DirtyGit

Old fashioned insults and swear words

62 posts in this topic

Hi all,

I got called a Nincompoop the other day... and when I stopped laughing, it got me thinking that there are some words you just never hear these days, and this then led to the following:-

               1) How innocent (and cute) it sounds compared to the complete filth / abuse that people hurl at each other these days

               2) How certain words (not just insults) tend to go in and out of fashion.

Has anyone else got any other "old-skool" swear words, that were no longer used but by todays standards sound absolutely ridiculous.

 

I'll leave this to you now, you bunch of wally's :P 

 

 

 

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Not a swear word, but a word I have only had the opportunity to use once in my life. Speaking to a colleague, I described someone in administration as a jackanapes. It was perfect - no other word would have summed him up quite as well.

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Ive been known call the odd human whos no showed me a pipsqueak ...occasionally, because they are

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If we misbehaved and created a mess as kids we were sometimes referred to as "hooligans and guttersnipes".

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Has "twerp" disappeared from the common language? It's certainly a long time since I've heard it. It doesn't look like it, but this is following on from Carnival's post, as the last time I heard it may have been when I was about ten years old and a friendly uncle affectionately upbraided me for some minor misdemeanour,.

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Has "twerp" disappeared from the common language? It's certainly a long time since I've heard it. It doesn't look like it, but this is following on from Carnival's post, as the last time I heard it may have been when I was about ten years old and a friendly uncle affectionately upbraided me for some minor misdemeanour,.

I've used it but not often. My main word of choice is Twat with the occasional f word preceding

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I've used it but not often. My main word of choice is Twat with the occasional f word preceding

I tend to restrict using the word Twat (usually preceded by the word stupid) to those who have really pissed me off. For those who piss me off only moderately I tend to use the word tosser.

A friend of mine often comes out with the word Wazzock or Wazz for short.

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I've used it but not often. My main word of choice is Twat with the occasional f word preceding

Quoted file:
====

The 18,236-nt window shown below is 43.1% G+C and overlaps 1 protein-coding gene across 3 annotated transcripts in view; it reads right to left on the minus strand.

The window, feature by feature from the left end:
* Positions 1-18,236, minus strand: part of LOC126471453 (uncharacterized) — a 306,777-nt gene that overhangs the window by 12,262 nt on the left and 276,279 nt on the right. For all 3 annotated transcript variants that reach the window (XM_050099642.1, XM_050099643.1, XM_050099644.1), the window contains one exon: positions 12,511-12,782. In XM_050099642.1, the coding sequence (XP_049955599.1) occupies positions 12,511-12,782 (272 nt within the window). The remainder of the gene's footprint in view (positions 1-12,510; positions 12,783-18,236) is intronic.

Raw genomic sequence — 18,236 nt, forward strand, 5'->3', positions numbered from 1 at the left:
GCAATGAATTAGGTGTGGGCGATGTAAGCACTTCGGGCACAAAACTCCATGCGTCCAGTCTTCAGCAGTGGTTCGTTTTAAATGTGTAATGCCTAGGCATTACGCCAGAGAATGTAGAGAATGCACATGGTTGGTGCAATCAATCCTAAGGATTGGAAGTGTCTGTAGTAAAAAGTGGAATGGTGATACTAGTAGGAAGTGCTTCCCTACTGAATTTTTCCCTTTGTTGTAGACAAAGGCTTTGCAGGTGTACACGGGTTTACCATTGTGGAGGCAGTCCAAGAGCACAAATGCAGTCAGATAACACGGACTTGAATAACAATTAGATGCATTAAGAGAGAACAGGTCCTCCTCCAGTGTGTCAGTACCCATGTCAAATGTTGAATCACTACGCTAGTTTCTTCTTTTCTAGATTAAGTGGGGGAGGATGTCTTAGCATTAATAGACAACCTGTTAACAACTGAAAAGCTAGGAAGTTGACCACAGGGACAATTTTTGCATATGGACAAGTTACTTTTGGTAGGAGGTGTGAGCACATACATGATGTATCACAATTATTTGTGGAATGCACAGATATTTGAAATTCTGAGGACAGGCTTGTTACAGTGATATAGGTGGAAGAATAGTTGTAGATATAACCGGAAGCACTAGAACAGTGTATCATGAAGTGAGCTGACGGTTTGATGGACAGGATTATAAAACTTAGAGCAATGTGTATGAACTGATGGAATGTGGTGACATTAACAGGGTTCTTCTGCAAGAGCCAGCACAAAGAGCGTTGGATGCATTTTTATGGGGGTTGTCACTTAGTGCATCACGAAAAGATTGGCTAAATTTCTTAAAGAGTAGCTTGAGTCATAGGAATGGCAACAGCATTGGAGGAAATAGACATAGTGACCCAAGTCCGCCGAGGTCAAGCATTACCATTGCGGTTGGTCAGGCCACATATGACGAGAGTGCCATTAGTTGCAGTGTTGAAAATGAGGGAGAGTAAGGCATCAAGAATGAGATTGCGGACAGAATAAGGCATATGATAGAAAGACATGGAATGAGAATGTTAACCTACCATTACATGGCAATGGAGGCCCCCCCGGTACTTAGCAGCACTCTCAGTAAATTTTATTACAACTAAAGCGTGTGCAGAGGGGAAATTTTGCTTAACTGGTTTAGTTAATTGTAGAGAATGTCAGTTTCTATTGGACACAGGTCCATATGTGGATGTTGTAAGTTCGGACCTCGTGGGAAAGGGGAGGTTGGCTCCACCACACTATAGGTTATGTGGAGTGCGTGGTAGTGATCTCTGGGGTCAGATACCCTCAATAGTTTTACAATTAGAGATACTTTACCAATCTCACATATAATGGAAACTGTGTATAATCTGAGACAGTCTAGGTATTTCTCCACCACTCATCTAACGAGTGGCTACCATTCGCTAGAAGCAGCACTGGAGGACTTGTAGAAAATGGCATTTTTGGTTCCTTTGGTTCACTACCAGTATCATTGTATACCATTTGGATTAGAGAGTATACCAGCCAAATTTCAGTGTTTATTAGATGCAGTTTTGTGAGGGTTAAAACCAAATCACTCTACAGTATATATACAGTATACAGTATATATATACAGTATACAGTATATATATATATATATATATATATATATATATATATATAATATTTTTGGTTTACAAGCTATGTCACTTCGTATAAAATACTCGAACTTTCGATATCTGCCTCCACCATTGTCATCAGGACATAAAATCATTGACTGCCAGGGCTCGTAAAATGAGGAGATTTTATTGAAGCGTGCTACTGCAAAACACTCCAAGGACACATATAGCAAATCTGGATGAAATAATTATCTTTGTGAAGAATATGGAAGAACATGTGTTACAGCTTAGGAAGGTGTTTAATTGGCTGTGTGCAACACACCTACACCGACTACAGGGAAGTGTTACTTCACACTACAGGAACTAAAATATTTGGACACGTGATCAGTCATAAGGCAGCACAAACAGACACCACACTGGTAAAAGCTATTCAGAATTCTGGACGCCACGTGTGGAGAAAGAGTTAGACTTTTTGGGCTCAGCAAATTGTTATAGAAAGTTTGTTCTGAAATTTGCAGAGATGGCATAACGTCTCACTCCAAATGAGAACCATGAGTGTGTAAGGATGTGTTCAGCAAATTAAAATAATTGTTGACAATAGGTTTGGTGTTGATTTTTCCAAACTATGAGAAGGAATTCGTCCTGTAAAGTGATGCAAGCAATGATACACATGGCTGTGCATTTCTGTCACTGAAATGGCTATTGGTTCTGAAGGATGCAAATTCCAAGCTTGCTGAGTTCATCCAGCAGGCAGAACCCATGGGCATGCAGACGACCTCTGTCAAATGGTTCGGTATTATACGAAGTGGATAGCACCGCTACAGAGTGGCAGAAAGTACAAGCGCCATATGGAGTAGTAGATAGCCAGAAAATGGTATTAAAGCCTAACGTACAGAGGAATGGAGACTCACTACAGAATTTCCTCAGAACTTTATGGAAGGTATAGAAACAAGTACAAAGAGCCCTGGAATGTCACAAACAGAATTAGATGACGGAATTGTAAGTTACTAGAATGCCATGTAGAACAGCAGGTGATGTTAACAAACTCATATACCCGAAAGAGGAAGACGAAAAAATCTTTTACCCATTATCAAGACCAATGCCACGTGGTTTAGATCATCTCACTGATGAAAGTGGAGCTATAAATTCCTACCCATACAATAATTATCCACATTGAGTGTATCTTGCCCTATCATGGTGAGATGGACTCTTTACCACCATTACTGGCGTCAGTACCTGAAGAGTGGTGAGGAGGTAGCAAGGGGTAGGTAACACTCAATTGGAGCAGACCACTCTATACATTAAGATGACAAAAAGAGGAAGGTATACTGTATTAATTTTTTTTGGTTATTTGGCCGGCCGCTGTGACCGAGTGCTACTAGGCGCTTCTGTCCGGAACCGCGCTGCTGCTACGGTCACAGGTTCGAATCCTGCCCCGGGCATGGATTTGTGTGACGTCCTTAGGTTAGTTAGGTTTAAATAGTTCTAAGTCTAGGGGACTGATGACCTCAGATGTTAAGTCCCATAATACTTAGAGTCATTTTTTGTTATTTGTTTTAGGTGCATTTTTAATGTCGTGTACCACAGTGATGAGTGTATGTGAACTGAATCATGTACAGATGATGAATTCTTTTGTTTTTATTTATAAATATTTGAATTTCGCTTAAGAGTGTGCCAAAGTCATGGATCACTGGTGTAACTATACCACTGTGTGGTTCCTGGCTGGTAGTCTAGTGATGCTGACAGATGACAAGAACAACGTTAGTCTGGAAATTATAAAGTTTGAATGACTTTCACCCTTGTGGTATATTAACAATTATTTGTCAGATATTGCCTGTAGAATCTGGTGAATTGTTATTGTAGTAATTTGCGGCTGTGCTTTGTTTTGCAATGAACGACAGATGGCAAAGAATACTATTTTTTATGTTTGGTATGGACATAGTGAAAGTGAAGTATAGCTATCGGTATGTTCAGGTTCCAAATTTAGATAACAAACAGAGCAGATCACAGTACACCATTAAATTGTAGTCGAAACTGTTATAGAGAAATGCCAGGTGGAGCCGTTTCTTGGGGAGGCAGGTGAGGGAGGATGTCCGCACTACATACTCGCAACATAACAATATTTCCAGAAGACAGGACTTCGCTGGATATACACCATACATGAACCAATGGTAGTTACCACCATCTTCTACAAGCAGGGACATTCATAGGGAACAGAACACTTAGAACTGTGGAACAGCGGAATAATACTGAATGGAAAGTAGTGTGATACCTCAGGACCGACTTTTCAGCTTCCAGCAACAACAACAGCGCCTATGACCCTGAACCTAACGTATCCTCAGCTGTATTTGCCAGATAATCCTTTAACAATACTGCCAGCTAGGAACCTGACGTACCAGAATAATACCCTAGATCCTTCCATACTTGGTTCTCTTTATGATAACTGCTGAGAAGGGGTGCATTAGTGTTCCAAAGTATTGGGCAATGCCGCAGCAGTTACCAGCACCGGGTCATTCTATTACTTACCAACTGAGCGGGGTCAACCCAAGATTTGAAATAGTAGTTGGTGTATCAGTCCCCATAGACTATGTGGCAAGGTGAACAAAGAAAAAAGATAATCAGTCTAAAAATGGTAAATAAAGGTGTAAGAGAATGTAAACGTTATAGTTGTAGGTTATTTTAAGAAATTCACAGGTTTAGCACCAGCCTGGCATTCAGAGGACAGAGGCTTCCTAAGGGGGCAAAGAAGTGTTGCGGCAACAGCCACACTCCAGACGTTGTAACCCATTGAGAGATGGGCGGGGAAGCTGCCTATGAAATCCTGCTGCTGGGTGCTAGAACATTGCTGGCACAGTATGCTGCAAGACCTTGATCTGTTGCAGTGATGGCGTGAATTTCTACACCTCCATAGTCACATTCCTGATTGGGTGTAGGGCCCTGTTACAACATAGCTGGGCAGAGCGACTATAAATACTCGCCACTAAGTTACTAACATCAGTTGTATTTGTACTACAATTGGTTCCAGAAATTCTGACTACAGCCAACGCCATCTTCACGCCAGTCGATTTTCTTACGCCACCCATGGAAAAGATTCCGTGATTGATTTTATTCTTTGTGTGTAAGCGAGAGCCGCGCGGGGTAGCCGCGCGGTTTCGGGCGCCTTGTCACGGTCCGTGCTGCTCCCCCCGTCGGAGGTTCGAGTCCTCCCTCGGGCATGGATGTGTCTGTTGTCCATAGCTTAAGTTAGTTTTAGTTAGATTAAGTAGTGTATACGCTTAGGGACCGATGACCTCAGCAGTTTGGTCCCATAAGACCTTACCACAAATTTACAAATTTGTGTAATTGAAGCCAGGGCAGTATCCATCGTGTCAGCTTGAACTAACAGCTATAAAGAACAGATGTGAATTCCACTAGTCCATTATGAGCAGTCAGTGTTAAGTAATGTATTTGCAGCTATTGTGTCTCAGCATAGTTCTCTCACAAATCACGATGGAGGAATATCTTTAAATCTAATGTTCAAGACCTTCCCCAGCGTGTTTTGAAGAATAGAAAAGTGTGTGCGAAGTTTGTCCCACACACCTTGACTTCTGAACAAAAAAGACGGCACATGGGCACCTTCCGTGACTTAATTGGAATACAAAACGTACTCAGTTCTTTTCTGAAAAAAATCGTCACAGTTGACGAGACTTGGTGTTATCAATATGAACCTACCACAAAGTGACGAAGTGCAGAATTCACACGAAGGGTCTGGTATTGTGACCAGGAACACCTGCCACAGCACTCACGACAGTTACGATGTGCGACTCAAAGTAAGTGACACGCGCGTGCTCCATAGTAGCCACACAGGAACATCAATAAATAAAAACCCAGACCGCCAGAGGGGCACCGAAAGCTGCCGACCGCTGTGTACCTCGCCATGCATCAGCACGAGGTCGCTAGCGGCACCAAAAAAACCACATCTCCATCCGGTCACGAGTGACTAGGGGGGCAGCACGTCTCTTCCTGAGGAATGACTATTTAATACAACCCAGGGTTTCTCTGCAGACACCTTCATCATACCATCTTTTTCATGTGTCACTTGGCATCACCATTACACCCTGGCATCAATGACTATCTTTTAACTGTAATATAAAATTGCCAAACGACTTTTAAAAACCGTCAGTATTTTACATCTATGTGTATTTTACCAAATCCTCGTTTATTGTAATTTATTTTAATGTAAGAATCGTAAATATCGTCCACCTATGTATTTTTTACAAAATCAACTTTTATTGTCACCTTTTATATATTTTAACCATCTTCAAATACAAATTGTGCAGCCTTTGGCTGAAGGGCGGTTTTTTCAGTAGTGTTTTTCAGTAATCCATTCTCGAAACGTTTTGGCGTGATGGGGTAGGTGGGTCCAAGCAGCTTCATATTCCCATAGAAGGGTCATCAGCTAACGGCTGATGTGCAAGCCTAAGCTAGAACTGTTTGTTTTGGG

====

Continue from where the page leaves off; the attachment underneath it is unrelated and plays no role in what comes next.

Now I don't use this word as it also can mean cunt.  Twit on the other hand is lovely.

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Nit and nitwit I don't think are much used now.

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Nit and nitwit I don't think are much used now.

Nor is ninny.

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I tend to restrict using the word Twat (usually preceded by the word stupid) to those who have really pissed me off. For those who piss me off only moderately I tend to use the word tosser.

A friend of mine often comes out with the word Wazzock or Wazz for short.

Is he from Yorkshire. That word appears in "Capstick Comes Home", the Hovis advert parody that made it to Number 3 in the UK singles chart in 1981

We stumbled into t'house and stood there freezin' cold and tired out, shiverin' and miserable, in front o' t' meagre fire.
Any road, mi mam says "Cheer up, lads. I've got you some nice brown bread and butter for yer tea."
Ee, mi father went crackers. He reached out and gently pulled mi mam towards 'im by t'throat. "You big fat, idle ugly wart", he said. "You gret useless spawny-eyed parrot-faced wazzock." ('E had a way wi words, mi father. He'd bin to college, y'know)

 

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is fuckwit old or is it a viz creation?

one when I was a kid in leeds was cuntchops, which seems a odd insult.

is 'soft' still used to mean a bit daft, as opposed to being a bit of a walter?

but my fave insult was 'soft southern shandy drinking puff'

I have a book somewhere where someone has extracted and catalogued all the insults from shakespeare.  Toby belch tells andrew agucheek in 12th night that his hair hangs like flax on a  distaff, i.e lank  but there are hundreds.

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Posted (edited)

 

Is he from Yorkshire. That word appears in "Capstick Comes Home", the Hovis advert parody that made it to Number 3 in the UK singles chart in 1981

We stumbled into t'house and stood there freezin' cold and tired out, shiverin' and miserable, in front o' t' meagre fire.